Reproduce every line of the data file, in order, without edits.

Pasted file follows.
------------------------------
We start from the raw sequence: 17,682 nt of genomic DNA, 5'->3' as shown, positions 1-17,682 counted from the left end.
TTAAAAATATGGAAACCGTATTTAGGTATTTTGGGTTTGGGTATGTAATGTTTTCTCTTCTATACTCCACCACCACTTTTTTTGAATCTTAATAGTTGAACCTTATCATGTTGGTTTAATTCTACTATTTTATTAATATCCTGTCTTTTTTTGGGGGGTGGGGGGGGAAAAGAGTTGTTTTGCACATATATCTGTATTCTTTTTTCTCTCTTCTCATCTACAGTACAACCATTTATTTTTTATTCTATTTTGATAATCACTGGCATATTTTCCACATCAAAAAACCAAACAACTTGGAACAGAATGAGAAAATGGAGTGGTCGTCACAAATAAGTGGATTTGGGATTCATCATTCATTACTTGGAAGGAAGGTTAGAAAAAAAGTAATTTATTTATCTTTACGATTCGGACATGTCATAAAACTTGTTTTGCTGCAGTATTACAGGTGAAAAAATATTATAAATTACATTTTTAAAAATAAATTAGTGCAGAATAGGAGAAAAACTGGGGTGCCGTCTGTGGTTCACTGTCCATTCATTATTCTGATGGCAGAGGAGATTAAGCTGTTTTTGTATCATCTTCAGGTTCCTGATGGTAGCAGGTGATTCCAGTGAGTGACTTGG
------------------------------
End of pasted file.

We start from the raw sequence: 17,682 nt of genomic DNA, 5'->3' as shown, positions 1-17,682 counted from the left end.
TTAAAAATATGGAAACCGTATTTAGGTATTTTGGGTTTGGGTATGTAATGTTTTCTCTTCTATACTCCACCACCACTTTTTTTGAATCTTAATAGTTGAACCTTATCATGTTGGTTTAATTCTACTATTTTATTAATATCCTGTCTTTTTTTGGGGGGTGGGGGGGGAAAAGAGTTGTTTTGCACATATATCTGTATTCTTTTTTCTCTCTTCTCATCTACAGTACAACCATTTATTTTTTATTCTATTTTGATAATCACTGGCATATTTTCCACATCAAAAAACCAAACAACTTGGAACAGAATGAGAAAATGGAGTGGTCGTCACAAATAAGTGGATTTGGGATTCATCATTCATTACTTGGAAGGAAGGTTAGAAAAAAAGTAATTTATTTATCTTTACGATTCGGACATGTCATAAAACTTGTTTTGCTGCAGTATTACAGGTGAAAAAATATTATAAATTACATTTTTAAAAATAAATTAGTGCAGAATAGGAGAAAAACTGGGGTGCCGTCTGTGGTTCACTGTCCATTCATTATTCTGATGGCAGAGGAGATTAAGCTGTTTTTGTATCATCTTCAGGTTCCTGATGGTAGCAGGTGATTCCAGTGAGTGACTTGG